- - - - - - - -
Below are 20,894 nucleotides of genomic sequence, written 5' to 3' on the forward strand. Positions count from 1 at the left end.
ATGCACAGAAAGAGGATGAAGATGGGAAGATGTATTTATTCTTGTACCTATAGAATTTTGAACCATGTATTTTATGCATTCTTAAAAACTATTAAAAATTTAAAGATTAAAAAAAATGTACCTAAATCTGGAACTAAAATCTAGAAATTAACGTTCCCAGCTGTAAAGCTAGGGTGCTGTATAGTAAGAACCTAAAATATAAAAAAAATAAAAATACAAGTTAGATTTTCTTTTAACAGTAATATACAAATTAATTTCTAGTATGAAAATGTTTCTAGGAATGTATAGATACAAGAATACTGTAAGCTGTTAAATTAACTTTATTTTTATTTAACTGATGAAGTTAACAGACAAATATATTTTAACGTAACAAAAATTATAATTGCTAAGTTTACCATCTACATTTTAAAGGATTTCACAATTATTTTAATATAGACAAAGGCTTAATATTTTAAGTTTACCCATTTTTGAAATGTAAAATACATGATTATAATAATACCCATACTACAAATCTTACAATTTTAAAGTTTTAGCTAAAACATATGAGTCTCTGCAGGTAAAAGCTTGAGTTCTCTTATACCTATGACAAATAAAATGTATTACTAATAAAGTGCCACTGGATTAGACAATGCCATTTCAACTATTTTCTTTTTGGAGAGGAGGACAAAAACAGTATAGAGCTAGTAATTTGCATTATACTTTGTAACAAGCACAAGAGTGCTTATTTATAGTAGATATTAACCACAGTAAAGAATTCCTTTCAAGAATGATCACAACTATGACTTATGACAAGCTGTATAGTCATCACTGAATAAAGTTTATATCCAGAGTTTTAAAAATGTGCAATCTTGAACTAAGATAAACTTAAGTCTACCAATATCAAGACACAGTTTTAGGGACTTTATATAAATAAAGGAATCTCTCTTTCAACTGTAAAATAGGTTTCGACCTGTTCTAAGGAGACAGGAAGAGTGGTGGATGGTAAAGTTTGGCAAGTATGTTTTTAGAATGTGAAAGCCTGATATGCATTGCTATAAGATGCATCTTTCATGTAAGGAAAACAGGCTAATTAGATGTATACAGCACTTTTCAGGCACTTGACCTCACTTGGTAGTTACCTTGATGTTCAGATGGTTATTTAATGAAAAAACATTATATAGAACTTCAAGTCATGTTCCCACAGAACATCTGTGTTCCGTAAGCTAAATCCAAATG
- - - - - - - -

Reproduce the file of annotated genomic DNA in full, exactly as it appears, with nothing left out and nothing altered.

Below are 20,894 nucleotides of genomic sequence, written 5' to 3' on the forward strand. Positions count from 1 at the left end.
ATGCACAGAAAGAGGATGAAGATGGGAAGATGTATTTATTCTTGTACCTATAGAATTTTGAACCATGTATTTTATGCATTCTTAAAAACTATTAAAAATTTAAAGATTAAAAAAAATGTACCTAAATCTGGAACTAAAATCTAGAAATTAACGTTCCCAGCTGTAAAGCTAGGGTGCTGTATAGTAAGAACCTAAAATATAAAAAAAATAAAAATACAAGTTAGATTTTCTTTTAACAGTAATATACAAATTAATTTCTAGTATGAAAATGTTTCTAGGAATGTATAGATACAAGAATACTGTAAGCTGTTAAATTAACTTTATTTTTATTTAACTGATGAAGTTAACAGACAAATATATTTTAACGTAACAAAAATTATAATTGCTAAGTTTACCATCTACATTTTAAAGGATTTCACAATTATTTTAATATAGACAAAGGCTTAATATTTTAAGTTTACCCATTTTTGAAATGTAAAATACATGATTATAATAATACCCATACTACAAATCTTACAATTTTAAAGTTTTAGCTAAAACATATGAGTCTCTGCAGGTAAAAGCTTGAGTTCTCTTATACCTATGACAAATAAAATGTATTACTAATAAAGTGCCACTGGATTAGACAATGCCATTTCAACTATTTTCTTTTTGGAGAGGAGGACAAAAACAGTATAGAGCTAGTAATTTGCATTATACTTTGTAACAAGCACAAGAGTGCTTATTTATAGTAGATATTAACCACAGTAAAGAATTCCTTTCAAGAATGATCACAACTATGACTTATGACAAGCTGTATAGTCATCACTGAATAAAGTTTATATCCAGAGTTTTAAAAATGTGCAATCTTGAACTAAGATAAACTTAAGTCTACCAATATCAAGACACAGTTTTAGGGACTTTATATAAATAAAGGAATCTCTCTTTCAACTGTAAAATAGGTTTCGACCTGTTCTAAGGAGACAGGAAGAGTGGTGGATGGTAAAGTTTGGCAAGTATGTTTTTAGAATGTGAAAGCCTGATATGCATTGCTATAAGATGCATCTTTCATGTAAGGAAAACAGGCTAATTAGATGTATACAGCACTTTTCAGGCACTTGACCTCACTTGGTAGTTACCTTGATGTTCAGATGGTTATTTAATGAAAAAACATTATATAGAACTTCAAGTCATGTTCCCACAGAACATCTGTGTTCCGTAAGCTAAATCCAAATG